14. Freeman JS, Potts BM, Downes GM, Pilbeam D, Thavamanikumar S, Vaillancourt RE (2013) Stability of quantitative trait loci for growth and wood properties across multiple pedigrees and environments in Eucalyptus globulus. New Phytol 198:1121–1134CrossRefGoogle Scholar
  15. Fujisawa Y, Ohta S, Nishimura K, Tajima M (1992) Wood characteristics and genetic variations in sugi (Cryptomeria japonica): clonal differences and correlations between locations of dynamic moduli of elasticity and diameter growths in plus-tree clones. (Cryptomeria japonica): clonal differences and correlations between locations of dynamic moduli of elasticity and diameter growths in plus-tree clones. Mokuzai Gakkaishi 38:638–644Google Scholar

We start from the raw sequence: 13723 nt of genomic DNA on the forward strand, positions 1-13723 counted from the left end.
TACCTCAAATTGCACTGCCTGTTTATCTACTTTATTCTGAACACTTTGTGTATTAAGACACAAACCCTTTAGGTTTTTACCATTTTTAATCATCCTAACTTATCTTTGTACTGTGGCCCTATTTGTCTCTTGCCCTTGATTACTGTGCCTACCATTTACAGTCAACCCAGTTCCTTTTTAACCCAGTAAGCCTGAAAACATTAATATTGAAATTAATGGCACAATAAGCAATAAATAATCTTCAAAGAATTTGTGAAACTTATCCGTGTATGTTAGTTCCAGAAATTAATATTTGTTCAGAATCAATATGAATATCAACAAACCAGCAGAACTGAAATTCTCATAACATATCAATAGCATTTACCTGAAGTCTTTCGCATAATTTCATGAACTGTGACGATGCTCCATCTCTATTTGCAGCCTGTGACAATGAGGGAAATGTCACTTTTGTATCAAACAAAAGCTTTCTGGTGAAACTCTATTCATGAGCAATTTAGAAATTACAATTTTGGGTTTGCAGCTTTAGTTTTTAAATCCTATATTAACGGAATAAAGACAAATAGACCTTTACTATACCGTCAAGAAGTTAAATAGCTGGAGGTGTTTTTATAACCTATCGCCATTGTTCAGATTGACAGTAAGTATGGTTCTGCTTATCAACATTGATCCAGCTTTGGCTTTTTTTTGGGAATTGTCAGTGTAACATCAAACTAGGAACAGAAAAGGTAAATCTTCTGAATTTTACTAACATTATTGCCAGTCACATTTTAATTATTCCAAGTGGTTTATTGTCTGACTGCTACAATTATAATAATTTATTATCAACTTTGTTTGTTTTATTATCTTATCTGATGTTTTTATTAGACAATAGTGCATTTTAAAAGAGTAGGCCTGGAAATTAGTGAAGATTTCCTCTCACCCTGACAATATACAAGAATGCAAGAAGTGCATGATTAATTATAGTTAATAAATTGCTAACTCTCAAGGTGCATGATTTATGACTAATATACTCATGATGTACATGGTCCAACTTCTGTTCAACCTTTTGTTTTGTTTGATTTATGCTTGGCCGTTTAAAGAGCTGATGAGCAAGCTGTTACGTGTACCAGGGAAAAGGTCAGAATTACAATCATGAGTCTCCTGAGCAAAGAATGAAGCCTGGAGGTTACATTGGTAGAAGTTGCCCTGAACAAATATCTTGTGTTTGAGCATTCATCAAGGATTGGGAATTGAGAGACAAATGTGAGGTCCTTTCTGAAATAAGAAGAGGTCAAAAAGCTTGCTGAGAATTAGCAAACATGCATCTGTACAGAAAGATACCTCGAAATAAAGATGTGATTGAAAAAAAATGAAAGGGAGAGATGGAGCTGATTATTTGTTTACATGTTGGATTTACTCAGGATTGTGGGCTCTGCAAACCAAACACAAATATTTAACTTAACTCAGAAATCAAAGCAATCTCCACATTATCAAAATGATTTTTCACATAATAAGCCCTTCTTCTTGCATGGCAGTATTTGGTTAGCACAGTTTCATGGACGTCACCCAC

16. Gilmour AR, Cullis BR, Verbyla AP (1997) Accounting for natural and extraneous variation in the analysis of field experiments. J Agric Biol Environ Stat 2:269–293CrossRefGoogle Scholar
  17. Grattapaglia D, Resende MD (2011) Genomic selection in forest tree breeding. Tree Genet Genomes 7(2):241–255CrossRefGoogle Scholar
  18. Grattapaglia D, Bertolucci FL, Penchel R, Sederoff RR (1996) Genetic mapping of quantitative trait loci controlling growth and wood quality traits in Eucalyptus grandis using a maternal half-sib family and RAPD markers. Genetics 144:1205–1214PubMedPubMedCentralGoogle Scholar
  19. Hiraoka Y, Fukatsu E, Mishima K, Hirao T, Teshima KM, Tamura M, Tsubomura M, Iki T, Kurita M, Takahashi M, Watanabe A (2018) Potential of genome-wide studies in unrelated plus trees of a coniferous species, Cryptomeria japonica (Japanese cedar). Front Plant Sci 9:1322CrossRefGoogle Scholar
  20. Housset JM, Nadeau S, Isabel N, Depardieu C, Duchesne I, Lenz P, Girardin MP (2018) Tree rings provide a new class of phenotypes for genetic associations that foster insights into adaptation of conifers to climate change. New Phytol 218:630–645CrossRefGoogle Scholar